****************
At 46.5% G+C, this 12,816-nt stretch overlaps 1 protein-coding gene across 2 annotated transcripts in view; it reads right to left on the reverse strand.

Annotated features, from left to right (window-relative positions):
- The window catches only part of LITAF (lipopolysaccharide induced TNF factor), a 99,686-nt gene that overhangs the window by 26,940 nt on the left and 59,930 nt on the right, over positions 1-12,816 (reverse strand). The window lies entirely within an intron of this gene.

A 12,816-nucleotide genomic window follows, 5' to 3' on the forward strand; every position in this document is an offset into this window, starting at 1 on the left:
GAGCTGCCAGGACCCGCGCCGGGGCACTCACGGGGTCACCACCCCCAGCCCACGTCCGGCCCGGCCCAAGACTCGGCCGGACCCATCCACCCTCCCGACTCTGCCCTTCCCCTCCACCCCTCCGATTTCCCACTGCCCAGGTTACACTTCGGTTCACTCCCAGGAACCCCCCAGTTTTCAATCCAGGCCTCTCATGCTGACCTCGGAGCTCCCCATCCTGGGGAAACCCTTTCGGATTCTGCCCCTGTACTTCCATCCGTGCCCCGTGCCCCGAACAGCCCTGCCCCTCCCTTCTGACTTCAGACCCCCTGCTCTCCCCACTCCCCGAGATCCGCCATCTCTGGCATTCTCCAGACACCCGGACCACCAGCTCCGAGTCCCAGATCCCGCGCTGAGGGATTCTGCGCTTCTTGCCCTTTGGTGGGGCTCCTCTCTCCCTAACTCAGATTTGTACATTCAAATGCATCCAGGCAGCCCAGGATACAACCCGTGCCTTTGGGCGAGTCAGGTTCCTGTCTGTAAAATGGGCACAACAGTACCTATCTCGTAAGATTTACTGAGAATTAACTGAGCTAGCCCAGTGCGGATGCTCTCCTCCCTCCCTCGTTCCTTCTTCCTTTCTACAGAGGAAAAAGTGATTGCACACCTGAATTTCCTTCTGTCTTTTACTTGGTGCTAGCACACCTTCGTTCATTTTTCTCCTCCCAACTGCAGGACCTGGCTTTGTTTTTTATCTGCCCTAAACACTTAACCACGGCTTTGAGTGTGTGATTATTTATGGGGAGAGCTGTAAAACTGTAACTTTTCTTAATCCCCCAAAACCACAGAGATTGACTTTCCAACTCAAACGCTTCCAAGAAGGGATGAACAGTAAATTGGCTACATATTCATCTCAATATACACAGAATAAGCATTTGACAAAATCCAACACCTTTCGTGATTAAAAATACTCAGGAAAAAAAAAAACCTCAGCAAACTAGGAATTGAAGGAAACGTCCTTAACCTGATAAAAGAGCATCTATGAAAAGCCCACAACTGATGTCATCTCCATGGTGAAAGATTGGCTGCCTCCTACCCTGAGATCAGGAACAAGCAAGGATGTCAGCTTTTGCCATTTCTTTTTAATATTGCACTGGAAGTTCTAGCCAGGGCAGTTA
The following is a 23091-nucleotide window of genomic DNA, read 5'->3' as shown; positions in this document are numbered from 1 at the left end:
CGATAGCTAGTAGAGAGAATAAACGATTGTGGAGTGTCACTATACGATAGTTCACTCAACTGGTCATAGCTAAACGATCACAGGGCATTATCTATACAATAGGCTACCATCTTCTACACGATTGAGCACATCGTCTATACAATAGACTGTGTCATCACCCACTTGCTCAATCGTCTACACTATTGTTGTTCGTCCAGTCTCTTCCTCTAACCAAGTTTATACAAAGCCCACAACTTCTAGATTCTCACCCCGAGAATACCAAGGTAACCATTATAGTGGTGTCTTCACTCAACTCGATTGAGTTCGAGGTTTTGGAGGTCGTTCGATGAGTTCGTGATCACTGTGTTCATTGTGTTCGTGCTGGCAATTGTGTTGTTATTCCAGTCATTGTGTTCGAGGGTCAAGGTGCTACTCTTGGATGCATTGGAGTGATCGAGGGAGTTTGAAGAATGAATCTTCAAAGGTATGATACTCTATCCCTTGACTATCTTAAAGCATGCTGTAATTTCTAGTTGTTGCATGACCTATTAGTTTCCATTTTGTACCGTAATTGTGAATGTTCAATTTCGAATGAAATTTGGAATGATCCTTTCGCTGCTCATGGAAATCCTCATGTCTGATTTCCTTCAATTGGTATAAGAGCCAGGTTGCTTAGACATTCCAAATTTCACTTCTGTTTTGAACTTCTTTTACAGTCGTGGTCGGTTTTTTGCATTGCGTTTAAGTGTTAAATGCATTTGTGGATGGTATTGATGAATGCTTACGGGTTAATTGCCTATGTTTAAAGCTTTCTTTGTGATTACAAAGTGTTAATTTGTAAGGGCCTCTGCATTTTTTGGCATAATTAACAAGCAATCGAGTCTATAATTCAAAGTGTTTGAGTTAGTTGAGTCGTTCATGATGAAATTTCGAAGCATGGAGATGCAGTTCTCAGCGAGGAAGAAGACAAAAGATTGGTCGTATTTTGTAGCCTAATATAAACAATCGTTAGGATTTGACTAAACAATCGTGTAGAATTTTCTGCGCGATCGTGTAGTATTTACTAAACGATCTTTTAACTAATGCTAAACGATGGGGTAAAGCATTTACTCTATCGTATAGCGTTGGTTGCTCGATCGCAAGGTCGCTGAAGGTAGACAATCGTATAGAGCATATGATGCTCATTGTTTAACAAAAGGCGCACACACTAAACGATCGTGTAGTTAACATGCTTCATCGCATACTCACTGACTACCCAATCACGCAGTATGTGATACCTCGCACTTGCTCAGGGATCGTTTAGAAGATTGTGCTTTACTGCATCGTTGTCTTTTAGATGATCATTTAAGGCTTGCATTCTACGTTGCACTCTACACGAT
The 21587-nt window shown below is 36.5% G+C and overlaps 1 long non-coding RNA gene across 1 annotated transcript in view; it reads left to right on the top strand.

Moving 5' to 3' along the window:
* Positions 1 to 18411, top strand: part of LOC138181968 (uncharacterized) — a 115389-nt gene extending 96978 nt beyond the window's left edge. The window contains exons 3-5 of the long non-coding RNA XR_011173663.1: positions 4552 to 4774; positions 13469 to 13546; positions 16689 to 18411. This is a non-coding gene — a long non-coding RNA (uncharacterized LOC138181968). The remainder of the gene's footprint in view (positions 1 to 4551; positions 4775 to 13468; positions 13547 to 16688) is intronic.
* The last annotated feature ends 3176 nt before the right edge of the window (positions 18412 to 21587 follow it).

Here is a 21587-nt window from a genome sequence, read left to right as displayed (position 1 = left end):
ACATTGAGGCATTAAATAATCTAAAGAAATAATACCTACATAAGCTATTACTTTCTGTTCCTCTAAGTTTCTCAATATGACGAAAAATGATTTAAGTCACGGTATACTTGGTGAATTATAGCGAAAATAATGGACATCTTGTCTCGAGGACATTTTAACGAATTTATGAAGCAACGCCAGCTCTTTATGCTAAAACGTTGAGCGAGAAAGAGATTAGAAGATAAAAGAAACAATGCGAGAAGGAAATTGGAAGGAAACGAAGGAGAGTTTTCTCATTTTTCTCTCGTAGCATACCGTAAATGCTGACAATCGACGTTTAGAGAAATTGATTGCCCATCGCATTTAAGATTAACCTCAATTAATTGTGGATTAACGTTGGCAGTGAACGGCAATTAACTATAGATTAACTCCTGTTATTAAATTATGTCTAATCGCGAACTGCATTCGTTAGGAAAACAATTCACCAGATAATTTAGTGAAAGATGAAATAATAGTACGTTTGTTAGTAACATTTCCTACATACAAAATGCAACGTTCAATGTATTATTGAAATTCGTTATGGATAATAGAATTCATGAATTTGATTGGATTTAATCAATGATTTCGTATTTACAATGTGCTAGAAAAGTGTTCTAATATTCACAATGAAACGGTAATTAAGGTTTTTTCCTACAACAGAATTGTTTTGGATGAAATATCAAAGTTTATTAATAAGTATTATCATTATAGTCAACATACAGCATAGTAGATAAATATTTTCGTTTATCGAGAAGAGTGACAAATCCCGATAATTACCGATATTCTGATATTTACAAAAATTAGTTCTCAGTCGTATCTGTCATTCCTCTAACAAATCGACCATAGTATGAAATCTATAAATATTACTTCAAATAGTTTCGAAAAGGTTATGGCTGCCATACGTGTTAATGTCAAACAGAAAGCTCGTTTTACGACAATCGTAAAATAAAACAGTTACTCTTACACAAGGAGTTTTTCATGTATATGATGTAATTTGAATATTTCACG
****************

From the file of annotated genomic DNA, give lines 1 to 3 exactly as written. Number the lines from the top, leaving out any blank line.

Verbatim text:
At 46.5% G+C, this 12,816-nt stretch overlaps 1 protein-coding gene across 2 annotated transcripts in view; it reads right to left on the reverse strand.

Annotated features, from left to right (window-relative positions):
- The window catches only part of LITAF (lipopolysaccharide induced TNF factor), a 99,686-nt gene that overhangs the window by 26,940 nt on the left and 59,930 nt on the right, over positions 1-12,816 (reverse strand). The window lies entirely within an intron of this gene.